How Big Is the Federal Government?

In a new paper, my Tax Policy Center colleague Eric Toder and I argue that the federal government is larger than conventional budget measures suggest. Why? Because many tax preferences are effectively spending programs. Adding these “spending-like tax preferences” back to federal spending and revenues gives a better picture, we think, of the federal government’s true size.

In 2007, for example, federal spending was officially recorded as 19.6 percent of GDP. If you add in the tax preferences that Eric and I believe are effectively spending (the SLTPs), that figure rises to 23.7 percent. In round terms, the government was one-fifth larger than traditional budget figures indicate:

And that’s not all. We also consider the many user fees and premiums that the government charges for various services, ranging from regulatory activity (e.g., patent fees) to Medicare premiums. Such payments are treated as negative spending in official budget calculations. This is sometimes done as a pure budget gimmick to make the government look smaller. More often, however, it’s done for a good reason: to focus on government activities that are funded collectively. That’s an important thing to measure when budgeting. But it’s not the only one. If you want to know how much economic activity is occurring through government agencies, you should consider the gross size of those activities, not just the net. The third column thus adds back user fees and premiums to get the full size of the federal government: 25.4 percent of GDP in 2007.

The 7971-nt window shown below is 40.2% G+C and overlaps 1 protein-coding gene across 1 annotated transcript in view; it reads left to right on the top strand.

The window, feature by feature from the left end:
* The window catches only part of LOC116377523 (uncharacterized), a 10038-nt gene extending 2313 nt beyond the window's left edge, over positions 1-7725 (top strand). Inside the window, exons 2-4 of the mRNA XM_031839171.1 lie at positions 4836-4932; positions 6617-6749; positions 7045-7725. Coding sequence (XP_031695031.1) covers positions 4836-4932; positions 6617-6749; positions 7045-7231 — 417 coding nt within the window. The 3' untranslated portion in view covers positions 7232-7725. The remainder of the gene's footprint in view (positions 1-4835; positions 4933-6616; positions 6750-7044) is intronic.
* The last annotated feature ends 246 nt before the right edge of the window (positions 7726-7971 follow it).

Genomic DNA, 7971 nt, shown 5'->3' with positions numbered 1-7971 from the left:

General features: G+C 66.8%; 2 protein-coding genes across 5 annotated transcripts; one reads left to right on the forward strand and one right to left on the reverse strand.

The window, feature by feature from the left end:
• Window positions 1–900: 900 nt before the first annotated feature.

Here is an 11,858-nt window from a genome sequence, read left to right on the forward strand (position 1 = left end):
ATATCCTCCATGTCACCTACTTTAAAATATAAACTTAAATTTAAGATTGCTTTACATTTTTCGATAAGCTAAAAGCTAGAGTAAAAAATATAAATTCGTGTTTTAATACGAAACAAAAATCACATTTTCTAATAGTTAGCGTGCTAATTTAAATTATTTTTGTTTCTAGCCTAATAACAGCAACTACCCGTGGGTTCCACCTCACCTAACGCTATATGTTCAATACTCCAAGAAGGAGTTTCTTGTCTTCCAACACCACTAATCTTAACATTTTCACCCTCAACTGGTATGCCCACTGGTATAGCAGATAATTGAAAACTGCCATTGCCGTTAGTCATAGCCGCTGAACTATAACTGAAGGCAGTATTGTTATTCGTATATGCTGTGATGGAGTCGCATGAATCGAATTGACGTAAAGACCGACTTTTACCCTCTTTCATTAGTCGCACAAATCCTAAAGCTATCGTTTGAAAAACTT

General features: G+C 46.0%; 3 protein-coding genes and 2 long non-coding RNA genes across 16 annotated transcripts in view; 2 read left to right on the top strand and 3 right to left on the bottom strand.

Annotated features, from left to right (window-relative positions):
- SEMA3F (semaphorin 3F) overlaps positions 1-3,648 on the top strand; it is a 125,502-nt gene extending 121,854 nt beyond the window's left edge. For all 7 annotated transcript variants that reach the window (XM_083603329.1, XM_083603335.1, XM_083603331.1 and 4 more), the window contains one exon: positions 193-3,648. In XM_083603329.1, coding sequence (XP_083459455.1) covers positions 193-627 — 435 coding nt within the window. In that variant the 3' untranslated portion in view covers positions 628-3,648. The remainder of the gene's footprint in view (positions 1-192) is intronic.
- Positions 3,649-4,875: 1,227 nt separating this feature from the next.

Eric and I would be the first to argue that the size of government, by itself, tells you little. Small governments can be dysfunctional, and large ones can be well-run. But government size plays a central role in many political discussions. Given that attention, we think it’s worthwhile to consider whether existing measures fairly capture its true size.

And, as a crucial corollary, whether they fairly capture the implications of potential policy changes. As I will discuss in a subsequent post, our measure of government size has several important implications. For example, some “tax increases” (e.g., closing loopholes and reducing many other tax preferences) actually make the government smaller.